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Should Expunging Criminal Records Be Cheap and Easy?

Katie Riordan

A couple of years ago, Dalisia Brye got into a fight.  

“I’m not perfect,” she says, adding that “a bad decision in the heat of the moment" might have been chalked up to inexperience in life.

But that bad decision left Brye with a criminal record that haunted her daily. She lost her job and despite having a college degree, struggled to find another.

“I had to, like, hold my breath when it came to background checks because I just knew they were going to see it,” the 32-year-old says. “I just knew that I probably wasn’t going to get the job.”

Brye was sentenced under what’s known as a diversion program. The good news was that her charges would disappear if she completed probation and avoided trouble. But there was a final roadblock to a clean slate—a $450 fee to expunge her record. As a single mom, Brye couldn’t afford that.

“$450 can be rent, it can be multiple months of car payments. It can be multiple months of light bill payments,” says Josh Spickler, director of Just City, a nonprofit focused on criminal justice reform.

For years, the organization has been covering the expungement fee for hundreds of Shelby County residents, including Brye. 

“These are kind of the best of the best,” says Spickler. “These are people who got in trouble one time in their life and are trying to put their life back together. And this $450 dollar barrier represented that last hurdle.”  

That hurdle, for the most part, will be going away on July 1.  

This year, Tennessee lawmakers voted to drop the state's expungement fee, which had already been reduced from $350 to $180 last year. For now, the $100 local portion of the fee will remain. But county officials have indicated they favor eliminating it as well.

Still, Spickler says getting any charge off a record is worth it. 

“What we know about people who get an expungement, who get a clean criminal record finally, is that their job prospects improve drastically,” he says. “Their income improves. We have stories of families whose children do better in school because mom or dad is at home at night to help with homework.”

Even after the fee goes away, expungement is still only an option for a limited number of people with records: mostly non-violent, low-level offenders.

Spickler says that out of the 1,200 people who contacted Just City last year to ask about cleaning up their criminal histories, less than 10 percent qualified.

Credit Katie Riordan
Governor Bill Lee prays before a ceremony to sign a bill eliminating the state expungement fee into law in Memphis on June 11, 2019.

Some state lawmakers, like Memphis Democrat Sen. Ramesh Akbari, want to broaden the list of non-violent offenses eligible for expungement.

“You have folks who committed these offenses 15, 20 years ago, and they’re still not able to clear their record,” she said at a recent event in Memphis to herald the erasure of state fees.

She says there’s bipartisan support for a measure expanding expungements, but some in the justice system aren’t yet sold on it. The Tennessee District Attorneys General Conference, a group representing the state’s 31 judicial districts, has previously expressed concern over making criminal records easier to hide from employers or the public.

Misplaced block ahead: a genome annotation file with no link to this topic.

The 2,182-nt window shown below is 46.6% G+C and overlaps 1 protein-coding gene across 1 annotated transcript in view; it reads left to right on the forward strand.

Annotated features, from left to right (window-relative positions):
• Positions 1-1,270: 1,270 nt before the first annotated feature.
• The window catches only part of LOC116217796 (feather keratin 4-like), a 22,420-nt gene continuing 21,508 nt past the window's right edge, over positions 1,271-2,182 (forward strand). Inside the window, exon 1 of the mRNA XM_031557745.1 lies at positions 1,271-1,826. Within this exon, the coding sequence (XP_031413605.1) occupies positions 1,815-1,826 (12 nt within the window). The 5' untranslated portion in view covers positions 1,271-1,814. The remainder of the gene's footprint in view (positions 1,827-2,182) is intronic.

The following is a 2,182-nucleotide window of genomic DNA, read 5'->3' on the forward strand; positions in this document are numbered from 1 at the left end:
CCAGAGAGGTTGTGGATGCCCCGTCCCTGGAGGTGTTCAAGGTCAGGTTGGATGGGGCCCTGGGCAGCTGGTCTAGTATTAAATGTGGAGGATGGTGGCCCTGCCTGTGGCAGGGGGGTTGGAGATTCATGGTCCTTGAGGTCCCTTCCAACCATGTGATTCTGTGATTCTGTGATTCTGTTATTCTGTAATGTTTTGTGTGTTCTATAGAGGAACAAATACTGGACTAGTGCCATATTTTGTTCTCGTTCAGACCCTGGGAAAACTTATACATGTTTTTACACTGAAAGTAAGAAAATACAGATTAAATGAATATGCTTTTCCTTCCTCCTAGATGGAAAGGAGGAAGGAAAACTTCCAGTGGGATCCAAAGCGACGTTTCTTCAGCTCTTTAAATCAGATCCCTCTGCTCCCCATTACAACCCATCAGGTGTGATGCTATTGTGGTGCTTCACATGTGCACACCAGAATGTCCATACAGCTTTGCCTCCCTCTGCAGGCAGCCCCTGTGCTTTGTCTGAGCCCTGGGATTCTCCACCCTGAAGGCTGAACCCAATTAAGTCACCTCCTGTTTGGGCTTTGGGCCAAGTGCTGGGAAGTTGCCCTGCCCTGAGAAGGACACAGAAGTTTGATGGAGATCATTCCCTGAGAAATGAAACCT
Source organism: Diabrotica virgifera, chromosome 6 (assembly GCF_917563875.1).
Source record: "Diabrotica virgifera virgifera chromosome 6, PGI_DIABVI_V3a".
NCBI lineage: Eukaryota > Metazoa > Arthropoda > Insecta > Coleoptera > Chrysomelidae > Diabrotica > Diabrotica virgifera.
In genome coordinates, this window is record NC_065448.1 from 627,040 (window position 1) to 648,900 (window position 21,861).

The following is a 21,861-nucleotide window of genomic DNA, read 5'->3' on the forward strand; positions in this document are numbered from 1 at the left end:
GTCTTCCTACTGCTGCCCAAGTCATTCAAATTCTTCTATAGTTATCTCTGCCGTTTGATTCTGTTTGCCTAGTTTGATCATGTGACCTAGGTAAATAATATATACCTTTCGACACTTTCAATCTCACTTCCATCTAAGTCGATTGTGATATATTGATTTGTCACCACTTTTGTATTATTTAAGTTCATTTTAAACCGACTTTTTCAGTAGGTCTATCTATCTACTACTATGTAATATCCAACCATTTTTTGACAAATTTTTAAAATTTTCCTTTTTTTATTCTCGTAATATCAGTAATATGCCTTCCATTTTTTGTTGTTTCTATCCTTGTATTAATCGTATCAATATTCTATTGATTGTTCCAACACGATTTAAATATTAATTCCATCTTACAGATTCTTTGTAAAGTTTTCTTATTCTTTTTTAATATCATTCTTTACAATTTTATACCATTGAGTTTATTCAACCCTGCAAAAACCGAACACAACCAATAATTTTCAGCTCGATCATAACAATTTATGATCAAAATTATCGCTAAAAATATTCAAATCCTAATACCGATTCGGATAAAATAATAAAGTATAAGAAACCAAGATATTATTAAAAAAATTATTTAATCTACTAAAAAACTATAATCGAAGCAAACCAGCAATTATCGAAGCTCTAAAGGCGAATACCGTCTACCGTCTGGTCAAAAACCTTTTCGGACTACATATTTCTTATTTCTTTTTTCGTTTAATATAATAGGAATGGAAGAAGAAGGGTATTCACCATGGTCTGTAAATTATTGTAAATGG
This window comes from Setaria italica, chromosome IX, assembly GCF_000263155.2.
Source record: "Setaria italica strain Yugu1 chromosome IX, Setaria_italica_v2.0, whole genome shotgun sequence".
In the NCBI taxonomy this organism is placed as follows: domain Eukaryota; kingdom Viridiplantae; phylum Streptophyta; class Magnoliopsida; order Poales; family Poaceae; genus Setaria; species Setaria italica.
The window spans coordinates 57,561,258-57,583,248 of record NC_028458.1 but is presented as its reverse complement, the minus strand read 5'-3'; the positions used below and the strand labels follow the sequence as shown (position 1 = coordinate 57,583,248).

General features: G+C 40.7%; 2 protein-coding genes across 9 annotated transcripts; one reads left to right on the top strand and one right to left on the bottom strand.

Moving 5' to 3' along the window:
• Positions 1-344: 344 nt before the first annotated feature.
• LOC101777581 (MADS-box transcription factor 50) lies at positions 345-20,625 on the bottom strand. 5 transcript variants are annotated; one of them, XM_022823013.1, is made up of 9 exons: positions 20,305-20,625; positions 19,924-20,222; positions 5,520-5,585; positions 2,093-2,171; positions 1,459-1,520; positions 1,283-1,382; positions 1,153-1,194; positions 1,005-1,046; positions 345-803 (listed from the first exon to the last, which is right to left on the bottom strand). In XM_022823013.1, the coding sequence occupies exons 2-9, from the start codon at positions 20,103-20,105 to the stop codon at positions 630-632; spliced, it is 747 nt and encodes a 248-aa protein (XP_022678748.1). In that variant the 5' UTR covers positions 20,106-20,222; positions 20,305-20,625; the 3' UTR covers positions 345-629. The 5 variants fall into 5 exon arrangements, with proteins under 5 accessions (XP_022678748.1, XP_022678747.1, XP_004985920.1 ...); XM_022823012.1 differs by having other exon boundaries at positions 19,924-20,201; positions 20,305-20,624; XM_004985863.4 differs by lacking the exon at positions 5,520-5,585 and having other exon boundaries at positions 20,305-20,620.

“The legislature has the will,” says Akbari. “But then when you have law enforcement, particularly the DAs coming in and saying, ‘Hey we don’t think this is a good thing,’ it does carry a lot of weight.”

Dropping the state expungement fee was Republican Governor Bill Lee’s proposal. While visiting Memphis this month to ceremonially sign the expungement bill into law, he said he will continue to consider various criminal justice reform ideas. 

“We certainly want to look at how we re-enter folks more effectively,” Lee says. “We want to look at alternative sentencing for nonviolent offenders so that we incarcerate less for those who are not a threat to society.”

Meanwhile, Travis Green, chief administrative officer for the Shelby County General Sessions Court, says he sees a different barrier to a clean slate. 

“It leans more towards people knowing that they can have an expungement and people really caring to get one,” he says.  

Green says that some expungements are already free and readily available, such as when charges are dropped, or a case dismissed. Few people realize that the courts don’t automatically delete those records. The courts make efforts to inform individuals who are eligible, Green says, but tracking down accurate contact information for everyone is challenging.

Credit Katie Riordan
Brye and her son at their home in south Memphis, June 9, 2019.

Green says he’d like to see the state explore a policy that would allow the court to immediately delete dismissed cases’ records.

“That would be the most impactful thing I believe that would help our customers in the community,” he says.

For Brye, who now works as a freelance publicist, social media manager and journalist, expungement allowed her a fresh start. So why after working so hard to put the past behind her, did she agree to go public with her story?

“Because I’m human,” she says. “You know, we’re all human at the end of the day.”